Export of D-stain and refractive index map from STEVE to .tiff

Figure 3. Export of D-stain and refractive index map from STEVE to .tiff

Preparation of Data

Following the reduction of the D-stain stack, Ds_anyname.tiff, to the data-containing slices, an 8-bit grayscale image must be produced from this. With FIJI, the procedure is as follows: go to Image>Type>8-bit to create a new stack (shown in Figure 4, steps 1-2). To bring down the noise, the data must be filtered using a smooth filter, which is 3D in this case to suit the data. To do this, go to Plugins>3D>3D Edge and Symmetry Filters as shown in Figure 4, steps 3-5, and put in the values in the 3D filter panels.

For Nanolive D-stains, the values shown in Figure 4 step 6 ought to be a good fit, but for small objects, the filtering may be avoided or small filter sizes may be used. The stack Ds_anyname.tiff can now be used for object detection.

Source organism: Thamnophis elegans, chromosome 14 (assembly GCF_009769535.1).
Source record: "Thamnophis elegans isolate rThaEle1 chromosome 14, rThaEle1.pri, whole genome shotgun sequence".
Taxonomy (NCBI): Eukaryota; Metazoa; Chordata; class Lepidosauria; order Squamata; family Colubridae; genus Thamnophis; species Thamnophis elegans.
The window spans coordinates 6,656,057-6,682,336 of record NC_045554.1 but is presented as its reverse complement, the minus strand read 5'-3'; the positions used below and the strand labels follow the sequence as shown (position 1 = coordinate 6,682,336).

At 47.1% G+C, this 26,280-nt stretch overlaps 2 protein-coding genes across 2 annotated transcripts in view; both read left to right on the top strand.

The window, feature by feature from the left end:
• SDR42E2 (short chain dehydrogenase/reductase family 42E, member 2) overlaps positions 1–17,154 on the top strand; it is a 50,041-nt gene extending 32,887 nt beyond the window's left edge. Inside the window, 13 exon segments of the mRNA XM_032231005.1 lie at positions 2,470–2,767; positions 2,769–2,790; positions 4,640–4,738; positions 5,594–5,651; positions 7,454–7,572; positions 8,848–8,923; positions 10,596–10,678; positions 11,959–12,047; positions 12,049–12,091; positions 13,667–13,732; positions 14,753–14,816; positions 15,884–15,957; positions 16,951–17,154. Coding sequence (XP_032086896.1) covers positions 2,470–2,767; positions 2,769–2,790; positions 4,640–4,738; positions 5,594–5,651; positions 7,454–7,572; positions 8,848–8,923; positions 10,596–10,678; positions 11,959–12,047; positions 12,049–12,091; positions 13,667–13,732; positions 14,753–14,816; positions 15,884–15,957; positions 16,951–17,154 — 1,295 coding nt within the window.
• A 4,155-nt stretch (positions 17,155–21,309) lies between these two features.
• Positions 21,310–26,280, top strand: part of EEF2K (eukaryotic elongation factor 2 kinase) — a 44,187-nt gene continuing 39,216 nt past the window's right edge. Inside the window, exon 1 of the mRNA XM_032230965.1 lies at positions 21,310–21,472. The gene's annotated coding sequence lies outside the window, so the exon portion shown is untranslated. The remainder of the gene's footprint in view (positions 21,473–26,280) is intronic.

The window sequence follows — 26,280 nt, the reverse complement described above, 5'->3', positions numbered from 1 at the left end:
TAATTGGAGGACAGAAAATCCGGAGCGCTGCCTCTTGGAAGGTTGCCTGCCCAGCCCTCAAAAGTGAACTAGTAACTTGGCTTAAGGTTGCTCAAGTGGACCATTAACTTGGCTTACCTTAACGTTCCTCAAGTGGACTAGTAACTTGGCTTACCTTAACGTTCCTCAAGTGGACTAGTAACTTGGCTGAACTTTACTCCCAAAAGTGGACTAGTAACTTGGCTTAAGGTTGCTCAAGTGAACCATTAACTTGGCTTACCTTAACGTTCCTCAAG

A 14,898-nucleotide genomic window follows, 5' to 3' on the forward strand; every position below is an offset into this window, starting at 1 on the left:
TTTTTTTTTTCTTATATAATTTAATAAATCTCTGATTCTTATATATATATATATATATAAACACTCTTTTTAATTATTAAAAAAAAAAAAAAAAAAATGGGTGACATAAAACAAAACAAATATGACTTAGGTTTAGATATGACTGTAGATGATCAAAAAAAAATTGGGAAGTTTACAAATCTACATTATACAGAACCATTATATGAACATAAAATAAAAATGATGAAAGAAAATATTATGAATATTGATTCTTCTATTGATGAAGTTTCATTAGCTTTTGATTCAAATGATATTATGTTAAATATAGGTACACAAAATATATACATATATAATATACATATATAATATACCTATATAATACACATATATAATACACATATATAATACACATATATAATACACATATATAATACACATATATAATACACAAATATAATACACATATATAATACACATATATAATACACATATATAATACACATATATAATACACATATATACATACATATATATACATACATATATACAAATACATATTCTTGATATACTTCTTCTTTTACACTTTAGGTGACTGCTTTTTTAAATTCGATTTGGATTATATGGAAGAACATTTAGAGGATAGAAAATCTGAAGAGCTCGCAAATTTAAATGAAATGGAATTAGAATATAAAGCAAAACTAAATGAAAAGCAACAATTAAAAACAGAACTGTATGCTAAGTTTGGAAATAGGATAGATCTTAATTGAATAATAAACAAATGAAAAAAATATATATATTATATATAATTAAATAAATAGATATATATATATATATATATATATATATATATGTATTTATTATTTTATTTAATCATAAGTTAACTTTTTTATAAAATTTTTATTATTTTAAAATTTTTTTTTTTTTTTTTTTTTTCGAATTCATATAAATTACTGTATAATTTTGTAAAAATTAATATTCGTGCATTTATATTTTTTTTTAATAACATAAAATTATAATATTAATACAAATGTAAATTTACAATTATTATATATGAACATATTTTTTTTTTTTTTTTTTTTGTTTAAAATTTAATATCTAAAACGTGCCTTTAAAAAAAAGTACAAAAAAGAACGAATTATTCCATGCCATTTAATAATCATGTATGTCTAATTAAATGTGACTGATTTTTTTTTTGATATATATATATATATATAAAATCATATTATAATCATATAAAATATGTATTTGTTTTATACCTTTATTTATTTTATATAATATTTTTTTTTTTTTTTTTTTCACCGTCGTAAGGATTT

Loading and preparation of the D-stain .tiff stack for further object detection

Figure 4. Loading and preparation of the D-stain .tiff stack for further object detection

Using 3D Plugin of FIJI to Detect Cell Nuclei

The signal contained in the Ds_anyname.tiff must be examined for the connected components which make up the objects, and this means analysis of voxel connectivity. Visual examination shows four nuclei clearly. It is also clear that some voxel blocks are not nuclei, though the D-stain process results in labeling them as nuclei parts.

These therefore need to be filtered out. Go to Plugins>3D>3D Simple Segmentation as in Figure 5, steps 1-3, to open a window (shown in Figure 5, step 4). Here three parameters need to be put in, but the lowest option must not be checked.

These include the following: a voxel is considered to be part of an object if the signal is over low threshold. Min size and Max size are parameters that delimit the least and greatest volumes in voxels that an object must have, if it is to be retained during the process of segmentation. These must be verified to be the right values before clicking OK since these determine segmentation quality. The four nuclei retained as objects are now virtually ready to be visualized.